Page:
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Ghana ring road frenzy From Mozambique to Ethiopia via Ghana

Chinese contractors were to began building a ring road around Mozambique's capital, Maputo, in April, although shoddy construction work by Chinese firms is becoming a political problem in some parts of the continent.

China Road and Bridge Corporation (CRBC) will construct the road financed by the China Export-Import Bank. Work is due to start in June, and city planners hope that the new lanes will ease the daily traffic gridlock.
 
Chinese ring-road projects have met with various levels of success. The Addis Ababa ring road was amongst the first major projects developed by the Chinese construction company in Ethiopia. The project began in 1998 and CRBC inaugurated the second phase in 2003. Chinese companies are now developing other arterial roads in Addis.
 
China Harbour Engineering Corporation won the rights to build a six-lane ring road around Nigeria's oil capital of Port Harcourt in 2008. That deal, due to be financed by the African Finance Corporation, fell apart. Local authorities are still looking for new backers.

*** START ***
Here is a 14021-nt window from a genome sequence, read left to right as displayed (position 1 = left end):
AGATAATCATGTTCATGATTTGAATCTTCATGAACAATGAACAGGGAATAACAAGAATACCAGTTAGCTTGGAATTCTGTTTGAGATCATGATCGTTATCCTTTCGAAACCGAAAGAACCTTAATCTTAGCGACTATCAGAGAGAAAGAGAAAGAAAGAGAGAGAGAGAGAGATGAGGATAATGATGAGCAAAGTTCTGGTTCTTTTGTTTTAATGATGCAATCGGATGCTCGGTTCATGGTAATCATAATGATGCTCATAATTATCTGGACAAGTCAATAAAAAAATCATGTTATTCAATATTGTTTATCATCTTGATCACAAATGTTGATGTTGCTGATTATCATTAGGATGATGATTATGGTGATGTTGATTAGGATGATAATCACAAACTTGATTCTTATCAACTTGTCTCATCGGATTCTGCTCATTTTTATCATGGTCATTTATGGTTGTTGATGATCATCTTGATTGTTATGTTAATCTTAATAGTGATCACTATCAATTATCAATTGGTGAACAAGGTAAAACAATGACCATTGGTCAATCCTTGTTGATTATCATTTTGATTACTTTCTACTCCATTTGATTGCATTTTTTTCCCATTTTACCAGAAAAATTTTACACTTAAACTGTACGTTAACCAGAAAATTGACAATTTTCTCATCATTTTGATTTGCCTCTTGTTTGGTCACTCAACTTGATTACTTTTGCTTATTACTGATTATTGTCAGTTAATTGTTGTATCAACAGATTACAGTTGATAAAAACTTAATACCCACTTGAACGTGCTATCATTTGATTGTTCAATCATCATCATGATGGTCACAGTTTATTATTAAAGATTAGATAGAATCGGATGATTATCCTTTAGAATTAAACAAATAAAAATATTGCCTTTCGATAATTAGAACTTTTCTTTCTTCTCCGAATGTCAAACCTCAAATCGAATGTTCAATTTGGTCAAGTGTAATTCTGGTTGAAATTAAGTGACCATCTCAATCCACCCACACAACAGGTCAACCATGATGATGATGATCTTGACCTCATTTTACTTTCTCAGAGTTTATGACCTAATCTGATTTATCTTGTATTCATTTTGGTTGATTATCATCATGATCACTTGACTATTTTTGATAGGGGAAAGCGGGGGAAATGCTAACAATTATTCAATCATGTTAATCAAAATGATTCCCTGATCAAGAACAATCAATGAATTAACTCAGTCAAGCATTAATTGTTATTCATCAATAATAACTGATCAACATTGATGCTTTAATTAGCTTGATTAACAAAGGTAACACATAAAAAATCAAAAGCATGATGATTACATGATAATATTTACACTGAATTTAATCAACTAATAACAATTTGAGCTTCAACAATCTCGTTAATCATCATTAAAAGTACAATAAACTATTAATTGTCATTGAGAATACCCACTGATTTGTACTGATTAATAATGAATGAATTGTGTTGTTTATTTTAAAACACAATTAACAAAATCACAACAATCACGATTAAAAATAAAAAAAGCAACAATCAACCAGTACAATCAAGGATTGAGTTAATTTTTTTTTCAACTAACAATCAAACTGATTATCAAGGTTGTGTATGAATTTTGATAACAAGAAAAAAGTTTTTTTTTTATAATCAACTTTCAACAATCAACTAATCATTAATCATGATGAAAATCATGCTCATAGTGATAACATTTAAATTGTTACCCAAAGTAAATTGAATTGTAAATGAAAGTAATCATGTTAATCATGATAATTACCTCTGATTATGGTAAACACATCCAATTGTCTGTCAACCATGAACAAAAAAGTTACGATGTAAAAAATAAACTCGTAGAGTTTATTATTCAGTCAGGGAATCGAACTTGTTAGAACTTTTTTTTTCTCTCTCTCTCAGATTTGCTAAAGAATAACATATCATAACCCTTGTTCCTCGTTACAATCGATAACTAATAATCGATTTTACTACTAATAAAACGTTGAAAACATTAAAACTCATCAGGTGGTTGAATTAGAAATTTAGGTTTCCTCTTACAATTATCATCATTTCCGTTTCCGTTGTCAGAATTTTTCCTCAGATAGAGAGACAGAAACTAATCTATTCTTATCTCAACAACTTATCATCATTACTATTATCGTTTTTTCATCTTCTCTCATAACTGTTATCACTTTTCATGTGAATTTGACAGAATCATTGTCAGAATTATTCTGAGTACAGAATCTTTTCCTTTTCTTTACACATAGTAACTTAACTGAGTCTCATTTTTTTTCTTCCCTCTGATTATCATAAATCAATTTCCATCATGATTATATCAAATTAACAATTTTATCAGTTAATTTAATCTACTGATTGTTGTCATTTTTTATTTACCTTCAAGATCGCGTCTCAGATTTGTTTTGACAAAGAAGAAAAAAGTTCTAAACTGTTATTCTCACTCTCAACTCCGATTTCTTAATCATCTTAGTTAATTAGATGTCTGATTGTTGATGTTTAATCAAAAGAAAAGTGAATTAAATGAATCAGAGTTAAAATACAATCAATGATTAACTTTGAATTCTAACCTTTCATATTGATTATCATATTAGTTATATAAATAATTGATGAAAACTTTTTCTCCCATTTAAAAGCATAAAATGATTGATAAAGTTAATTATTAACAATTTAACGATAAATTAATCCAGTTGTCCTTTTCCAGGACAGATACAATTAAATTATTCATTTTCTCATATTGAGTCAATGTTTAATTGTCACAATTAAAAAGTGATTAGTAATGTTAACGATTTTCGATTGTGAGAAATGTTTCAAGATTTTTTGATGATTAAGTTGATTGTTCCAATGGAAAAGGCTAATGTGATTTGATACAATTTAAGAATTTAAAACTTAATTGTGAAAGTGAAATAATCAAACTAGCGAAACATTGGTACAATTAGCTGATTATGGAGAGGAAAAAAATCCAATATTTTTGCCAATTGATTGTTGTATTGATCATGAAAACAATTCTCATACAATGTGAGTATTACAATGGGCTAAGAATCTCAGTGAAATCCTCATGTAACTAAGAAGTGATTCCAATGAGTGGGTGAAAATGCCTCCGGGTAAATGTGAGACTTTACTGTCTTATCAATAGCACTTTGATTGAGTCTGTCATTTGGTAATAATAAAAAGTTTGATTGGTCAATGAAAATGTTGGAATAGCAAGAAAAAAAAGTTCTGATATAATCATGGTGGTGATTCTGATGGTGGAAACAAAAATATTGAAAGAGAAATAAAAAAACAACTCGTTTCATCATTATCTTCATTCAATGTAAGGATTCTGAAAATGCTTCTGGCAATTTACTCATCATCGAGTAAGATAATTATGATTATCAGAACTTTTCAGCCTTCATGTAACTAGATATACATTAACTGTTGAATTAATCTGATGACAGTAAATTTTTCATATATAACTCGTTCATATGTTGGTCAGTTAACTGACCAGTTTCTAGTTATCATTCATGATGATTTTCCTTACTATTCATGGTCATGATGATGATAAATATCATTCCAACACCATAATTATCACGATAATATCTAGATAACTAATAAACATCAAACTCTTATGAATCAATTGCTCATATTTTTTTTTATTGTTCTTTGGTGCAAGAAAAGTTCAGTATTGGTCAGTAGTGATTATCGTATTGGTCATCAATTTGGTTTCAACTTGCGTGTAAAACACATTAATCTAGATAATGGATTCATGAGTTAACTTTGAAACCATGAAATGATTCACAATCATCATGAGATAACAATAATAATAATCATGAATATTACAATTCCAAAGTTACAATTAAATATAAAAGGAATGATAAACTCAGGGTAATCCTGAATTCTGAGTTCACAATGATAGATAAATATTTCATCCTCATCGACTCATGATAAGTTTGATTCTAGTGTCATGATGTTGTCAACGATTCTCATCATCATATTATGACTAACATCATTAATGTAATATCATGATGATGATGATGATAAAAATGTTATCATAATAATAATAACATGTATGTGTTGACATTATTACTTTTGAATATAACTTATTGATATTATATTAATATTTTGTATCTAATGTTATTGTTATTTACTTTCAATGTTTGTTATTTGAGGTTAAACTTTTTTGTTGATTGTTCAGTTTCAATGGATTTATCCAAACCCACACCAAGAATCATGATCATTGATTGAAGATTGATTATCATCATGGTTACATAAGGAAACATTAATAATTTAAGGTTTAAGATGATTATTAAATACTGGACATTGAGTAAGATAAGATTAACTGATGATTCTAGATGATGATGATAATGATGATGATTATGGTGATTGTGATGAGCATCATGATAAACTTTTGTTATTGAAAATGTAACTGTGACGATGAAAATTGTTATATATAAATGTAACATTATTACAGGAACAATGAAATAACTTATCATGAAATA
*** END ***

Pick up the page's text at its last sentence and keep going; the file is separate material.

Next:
In 2011, it emerged that the Ghanaian government had signed an MOU with China Gezhouba Company Limited (CGGC) to construct the country's 800-kilometre Western Corridor Highway project after an earlier agreement was reached with the same company for the construction of a similar corridor highway project in the east, a 238-kilometre Cement road (Tema-Hohoe-Toase).  At the same time, another Chinese company, China CAMC Engineering Limited, was involved in a 156-kilometre Nkwanta-Oti Damango-Yendi road.
 
During a visit, in April, by a delegation of Ghanaian officials to the Chinese capital to discuss projects under a $3 billion China Development Bank loan facility to the West African country, the China Communications Construction Company Limited (CCCC) expressed interest in investing in Ghana's roads, railways and harbours expansion projects.
 
CCCC can only win the construction contract in accordance with Ghana's Procurement Laws, which require all companies to undergo a tender process.
 
Shoddy work by some Chinese construction companies is fast becoming a political burden in an election year, and Ghanaian Vice President John Mahama did not hide his irritation when he told the Chinese that he hoped the company would execute quality projects according to specifications if it won the contract, as the quality of some Chinese companies working in Ghana fell below the mark.

Source: Reuters